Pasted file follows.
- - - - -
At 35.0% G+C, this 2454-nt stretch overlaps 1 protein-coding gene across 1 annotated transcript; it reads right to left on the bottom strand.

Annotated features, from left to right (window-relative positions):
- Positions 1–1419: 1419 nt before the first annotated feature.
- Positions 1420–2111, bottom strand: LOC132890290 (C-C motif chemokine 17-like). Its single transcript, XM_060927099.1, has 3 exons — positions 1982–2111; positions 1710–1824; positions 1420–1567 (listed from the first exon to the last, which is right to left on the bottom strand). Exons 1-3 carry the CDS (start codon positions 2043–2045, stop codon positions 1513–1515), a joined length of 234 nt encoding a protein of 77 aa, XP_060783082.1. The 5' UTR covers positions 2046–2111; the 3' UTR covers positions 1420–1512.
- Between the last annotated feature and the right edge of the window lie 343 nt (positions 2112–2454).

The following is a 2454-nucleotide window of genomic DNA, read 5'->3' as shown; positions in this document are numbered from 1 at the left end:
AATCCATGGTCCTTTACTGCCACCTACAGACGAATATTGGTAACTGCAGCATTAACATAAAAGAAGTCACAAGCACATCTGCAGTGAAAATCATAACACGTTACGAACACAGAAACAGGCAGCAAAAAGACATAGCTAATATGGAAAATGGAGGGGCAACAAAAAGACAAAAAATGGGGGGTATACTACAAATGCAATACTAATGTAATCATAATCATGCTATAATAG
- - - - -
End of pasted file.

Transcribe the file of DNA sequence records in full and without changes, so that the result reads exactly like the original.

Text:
At 35.0% G+C, this 2454-nt stretch overlaps 1 protein-coding gene across 1 annotated transcript; it reads right to left on the bottom strand.

Annotated features, from left to right (window-relative positions):
- Positions 1–1419: 1419 nt before the first annotated feature.
- Positions 1420–2111, bottom strand: LOC132890290 (C-C motif chemokine 17-like). Its single transcript, XM_060927099.1, has 3 exons — positions 1982–2111; positions 1710–1824; positions 1420–1567 (listed from the first exon to the last, which is right to left on the bottom strand). Exons 1-3 carry the CDS (start codon positions 2043–2045, stop codon positions 1513–1515), a joined length of 234 nt encoding a protein of 77 aa, XP_060783082.1. The 5' UTR covers positions 2046–2111; the 3' UTR covers positions 1420–1512.
- Between the last annotated feature and the right edge of the window lie 343 nt (positions 2112–2454).

The following is a 2454-nucleotide window of genomic DNA, read 5'->3' as shown; positions in this document are numbered from 1 at the left end:
AATCCATGGTCCTTTACTGCCACCTACAGACGAATATTGGTAACTGCAGCATTAACATAAAAGAAGTCACAAGCACATCTGCAGTGAAAATCATAACACGTTACGAACACAGAAACAGGCAGCAAAAAGACATAGCTAATATGGAAAATGGAGGGGCAACAAAAAGACAAAAAATGGGGGGTATACTACAAATGCAATACTAATGTAATCATAATCATGCTATAATAG